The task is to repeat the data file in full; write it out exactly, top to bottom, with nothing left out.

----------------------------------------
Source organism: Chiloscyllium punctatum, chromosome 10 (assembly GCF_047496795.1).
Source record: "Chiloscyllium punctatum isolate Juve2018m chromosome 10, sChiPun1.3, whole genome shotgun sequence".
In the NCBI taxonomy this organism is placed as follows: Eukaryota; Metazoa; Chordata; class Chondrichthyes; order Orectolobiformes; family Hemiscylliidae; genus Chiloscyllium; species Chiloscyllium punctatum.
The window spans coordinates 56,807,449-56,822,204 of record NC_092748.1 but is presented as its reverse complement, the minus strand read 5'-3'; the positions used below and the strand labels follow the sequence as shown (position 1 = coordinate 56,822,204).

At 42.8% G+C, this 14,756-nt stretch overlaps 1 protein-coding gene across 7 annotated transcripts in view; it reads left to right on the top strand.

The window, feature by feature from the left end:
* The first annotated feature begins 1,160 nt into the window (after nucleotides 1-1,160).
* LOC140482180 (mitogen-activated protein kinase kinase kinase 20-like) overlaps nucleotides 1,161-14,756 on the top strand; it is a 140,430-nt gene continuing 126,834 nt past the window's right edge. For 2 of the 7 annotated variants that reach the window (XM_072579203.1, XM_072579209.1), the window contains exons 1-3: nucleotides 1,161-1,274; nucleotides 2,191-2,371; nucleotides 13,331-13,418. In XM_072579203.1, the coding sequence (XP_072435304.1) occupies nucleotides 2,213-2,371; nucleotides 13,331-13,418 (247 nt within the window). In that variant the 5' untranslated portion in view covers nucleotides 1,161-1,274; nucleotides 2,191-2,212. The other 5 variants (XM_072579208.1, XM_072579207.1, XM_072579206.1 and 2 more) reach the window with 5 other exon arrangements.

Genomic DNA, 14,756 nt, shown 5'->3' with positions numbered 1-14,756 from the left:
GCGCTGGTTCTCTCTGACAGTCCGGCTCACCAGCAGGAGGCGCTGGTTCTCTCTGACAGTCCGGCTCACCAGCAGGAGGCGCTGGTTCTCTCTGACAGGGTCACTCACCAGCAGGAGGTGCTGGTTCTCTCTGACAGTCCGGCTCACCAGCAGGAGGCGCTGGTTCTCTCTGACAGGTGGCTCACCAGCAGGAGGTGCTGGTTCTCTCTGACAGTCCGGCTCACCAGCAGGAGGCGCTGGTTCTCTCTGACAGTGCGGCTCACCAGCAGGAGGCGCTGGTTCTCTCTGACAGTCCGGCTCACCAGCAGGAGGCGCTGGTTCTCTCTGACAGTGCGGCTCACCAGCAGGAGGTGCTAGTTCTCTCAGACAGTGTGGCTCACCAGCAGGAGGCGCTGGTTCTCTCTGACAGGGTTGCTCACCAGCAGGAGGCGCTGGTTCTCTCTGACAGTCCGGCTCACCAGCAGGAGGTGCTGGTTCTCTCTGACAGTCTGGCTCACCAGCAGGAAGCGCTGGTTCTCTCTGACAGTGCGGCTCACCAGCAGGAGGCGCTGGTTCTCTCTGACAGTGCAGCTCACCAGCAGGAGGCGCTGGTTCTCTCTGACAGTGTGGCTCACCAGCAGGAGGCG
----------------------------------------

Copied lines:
Source organism: Chiloscyllium punctatum, chromosome 10 (assembly GCF_047496795.1).
Source record: "Chiloscyllium punctatum isolate Juve2018m chromosome 10, sChiPun1.3, whole genome shotgun sequence".
In the NCBI taxonomy this organism is placed as follows: Eukaryota; Metazoa; Chordata; class Chondrichthyes; order Orectolobiformes; family Hemiscylliidae; genus Chiloscyllium; species Chiloscyllium punctatum.
The window spans coordinates 56,807,449-56,822,204 of record NC_092748.1 but is presented as its reverse complement, the minus strand read 5'-3'; the positions used below and the strand labels follow the sequence as shown (position 1 = coordinate 56,822,204).

At 42.8% G+C, this 14,756-nt stretch overlaps 1 protein-coding gene across 7 annotated transcripts in view; it reads left to right on the top strand.

The window, feature by feature from the left end:
* The first annotated feature begins 1,160 nt into the window (after nucleotides 1-1,160).
* LOC140482180 (mitogen-activated protein kinase kinase kinase 20-like) overlaps nucleotides 1,161-14,756 on the top strand; it is a 140,430-nt gene continuing 126,834 nt past the window's right edge. For 2 of the 7 annotated variants that reach the window (XM_072579203.1, XM_072579209.1), the window contains exons 1-3: nucleotides 1,161-1,274; nucleotides 2,191-2,371; nucleotides 13,331-13,418. In XM_072579203.1, the coding sequence (XP_072435304.1) occupies nucleotides 2,213-2,371; nucleotides 13,331-13,418 (247 nt within the window). In that variant the 5' untranslated portion in view covers nucleotides 1,161-1,274; nucleotides 2,191-2,212. The other 5 variants (XM_072579208.1, XM_072579207.1, XM_072579206.1 and 2 more) reach the window with 5 other exon arrangements.

Genomic DNA, 14,756 nt, shown 5'->3' with positions numbered 1-14,756 from the left:
GCGCTGGTTCTCTCTGACAGTCCGGCTCACCAGCAGGAGGCGCTGGTTCTCTCTGACAGTCCGGCTCACCAGCAGGAGGCGCTGGTTCTCTCTGACAGGGTCACTCACCAGCAGGAGGTGCTGGTTCTCTCTGACAGTCCGGCTCACCAGCAGGAGGCGCTGGTTCTCTCTGACAGGTGGCTCACCAGCAGGAGGTGCTGGTTCTCTCTGACAGTCCGGCTCACCAGCAGGAGGCGCTGGTTCTCTCTGACAGTGCGGCTCACCAGCAGGAGGCGCTGGTTCTCTCTGACAGTCCGGCTCACCAGCAGGAGGCGCTGGTTCTCTCTGACAGTGCGGCTCACCAGCAGGAGGTGCTAGTTCTCTCAGACAGTGTGGCTCACCAGCAGGAGGCGCTGGTTCTCTCTGACAGGGTTGCTCACCAGCAGGAGGCGCTGGTTCTCTCTGACAGTCCGGCTCACCAGCAGGAGGTGCTGGTTCTCTCTGACAGTCTGGCTCACCAGCAGGAAGCGCTGGTTCTCTCTGACAGTGCGGCTCACCAGCAGGAGGCGCTGGTTCTCTCTGACAGTGCAGCTCACCAGCAGGAGGCGCTGGTTCTCTCTGACAGTGTGGCTCACCAGCAGGAGGCG